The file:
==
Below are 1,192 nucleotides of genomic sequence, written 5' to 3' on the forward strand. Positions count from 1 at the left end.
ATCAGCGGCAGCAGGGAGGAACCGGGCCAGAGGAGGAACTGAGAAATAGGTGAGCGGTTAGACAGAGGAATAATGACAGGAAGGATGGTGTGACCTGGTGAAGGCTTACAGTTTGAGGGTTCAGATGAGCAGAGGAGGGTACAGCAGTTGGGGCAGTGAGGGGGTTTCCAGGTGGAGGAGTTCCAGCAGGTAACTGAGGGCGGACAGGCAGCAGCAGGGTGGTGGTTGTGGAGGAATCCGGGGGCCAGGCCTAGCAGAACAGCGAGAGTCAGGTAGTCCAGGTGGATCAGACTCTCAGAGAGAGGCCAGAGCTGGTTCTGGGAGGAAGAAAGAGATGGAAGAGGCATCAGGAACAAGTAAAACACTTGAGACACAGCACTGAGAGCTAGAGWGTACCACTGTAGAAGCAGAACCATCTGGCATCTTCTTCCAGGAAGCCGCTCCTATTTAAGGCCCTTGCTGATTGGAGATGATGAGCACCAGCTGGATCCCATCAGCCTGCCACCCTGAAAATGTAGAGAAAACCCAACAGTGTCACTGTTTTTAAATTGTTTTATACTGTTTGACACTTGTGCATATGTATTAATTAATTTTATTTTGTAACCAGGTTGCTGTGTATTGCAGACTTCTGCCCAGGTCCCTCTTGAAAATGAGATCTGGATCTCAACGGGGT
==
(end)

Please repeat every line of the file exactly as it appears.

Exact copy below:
Below are 1,192 nucleotides of genomic sequence, written 5' to 3' on the forward strand. Positions count from 1 at the left end.
ATCAGCGGCAGCAGGGAGGAACCGGGCCAGAGGAGGAACTGAGAAATAGGTGAGCGGTTAGACAGAGGAATAATGACAGGAAGGATGGTGTGACCTGGTGAAGGCTTACAGTTTGAGGGTTCAGATGAGCAGAGGAGGGTACAGCAGTTGGGGCAGTGAGGGGGTTTCCAGGTGGAGGAGTTCCAGCAGGTAACTGAGGGCGGACAGGCAGCAGCAGGGTGGTGGTTGTGGAGGAATCCGGGGGCCAGGCCTAGCAGAACAGCGAGAGTCAGGTAGTCCAGGTGGATCAGACTCTCAGAGAGAGGCCAGAGCTGGTTCTGGGAGGAAGAAAGAGATGGAAGAGGCATCAGGAACAAGTAAAACACTTGAGACACAGCACTGAGAGCTAGAGWGTACCACTGTAGAAGCAGAACCATCTGGCATCTTCTTCCAGGAAGCCGCTCCTATTTAAGGCCCTTGCTGATTGGAGATGATGAGCACCAGCTGGATCCCATCAGCCTGCCACCCTGAAAATGTAGAGAAAACCCAACAGTGTCACTGTTTTTAAATTGTTTTATACTGTTTGACACTTGTGCATATGTATTAATTAATTTTATTTTGTAACCAGGTTGCTGTGTATTGCAGACTTCTGCCCAGGTCCCTCTTGAAAATGAGATCTGGATCTCAACGGGGT